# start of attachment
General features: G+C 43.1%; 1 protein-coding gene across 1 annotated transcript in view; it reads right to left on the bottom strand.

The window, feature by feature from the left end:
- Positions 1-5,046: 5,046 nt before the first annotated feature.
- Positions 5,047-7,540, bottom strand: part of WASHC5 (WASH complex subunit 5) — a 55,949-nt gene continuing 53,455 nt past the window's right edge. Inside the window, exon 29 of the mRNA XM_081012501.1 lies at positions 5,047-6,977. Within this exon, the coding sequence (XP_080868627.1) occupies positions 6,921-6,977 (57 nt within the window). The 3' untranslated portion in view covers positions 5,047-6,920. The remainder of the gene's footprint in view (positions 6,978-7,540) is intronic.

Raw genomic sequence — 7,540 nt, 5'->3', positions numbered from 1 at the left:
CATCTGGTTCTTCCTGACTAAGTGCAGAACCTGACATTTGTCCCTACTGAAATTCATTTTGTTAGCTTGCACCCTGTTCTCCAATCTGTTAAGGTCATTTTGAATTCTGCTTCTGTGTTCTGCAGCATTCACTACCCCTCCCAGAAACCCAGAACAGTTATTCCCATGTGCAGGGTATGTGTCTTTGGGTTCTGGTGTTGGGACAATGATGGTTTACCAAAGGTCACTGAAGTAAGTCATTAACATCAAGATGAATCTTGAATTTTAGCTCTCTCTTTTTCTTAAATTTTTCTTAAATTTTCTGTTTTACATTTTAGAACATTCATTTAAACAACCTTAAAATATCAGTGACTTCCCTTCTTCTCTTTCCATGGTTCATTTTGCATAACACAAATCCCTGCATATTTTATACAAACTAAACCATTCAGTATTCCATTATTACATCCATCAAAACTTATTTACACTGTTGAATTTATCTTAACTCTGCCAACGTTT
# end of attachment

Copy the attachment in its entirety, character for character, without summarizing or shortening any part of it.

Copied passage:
General features: G+C 43.1%; 1 protein-coding gene across 1 annotated transcript in view; it reads right to left on the bottom strand.

The window, feature by feature from the left end:
- Positions 1-5,046: 5,046 nt before the first annotated feature.
- Positions 5,047-7,540, bottom strand: part of WASHC5 (WASH complex subunit 5) — a 55,949-nt gene continuing 53,455 nt past the window's right edge. Inside the window, exon 29 of the mRNA XM_081012501.1 lies at positions 5,047-6,977. Within this exon, the coding sequence (XP_080868627.1) occupies positions 6,921-6,977 (57 nt within the window). The 3' untranslated portion in view covers positions 5,047-6,920. The remainder of the gene's footprint in view (positions 6,978-7,540) is intronic.

Raw genomic sequence — 7,540 nt, 5'->3', positions numbered from 1 at the left:
CATCTGGTTCTTCCTGACTAAGTGCAGAACCTGACATTTGTCCCTACTGAAATTCATTTTGTTAGCTTGCACCCTGTTCTCCAATCTGTTAAGGTCATTTTGAATTCTGCTTCTGTGTTCTGCAGCATTCACTACCCCTCCCAGAAACCCAGAACAGTTATTCCCATGTGCAGGGTATGTGTCTTTGGGTTCTGGTGTTGGGACAATGATGGTTTACCAAAGGTCACTGAAGTAAGTCATTAACATCAAGATGAATCTTGAATTTTAGCTCTCTCTTTTTCTTAAATTTTTCTTAAATTTTCTGTTTTACATTTTAGAACATTCATTTAAACAACCTTAAAATATCAGTGACTTCCCTTCTTCTCTTTCCATGGTTCATTTTGCATAACACAAATCCCTGCATATTTTATACAAACTAAACCATTCAGTATTCCATTATTACATCCATCAAAACTTATTTACACTGTTGAATTTATCTTAACTCTGCCAACGTTT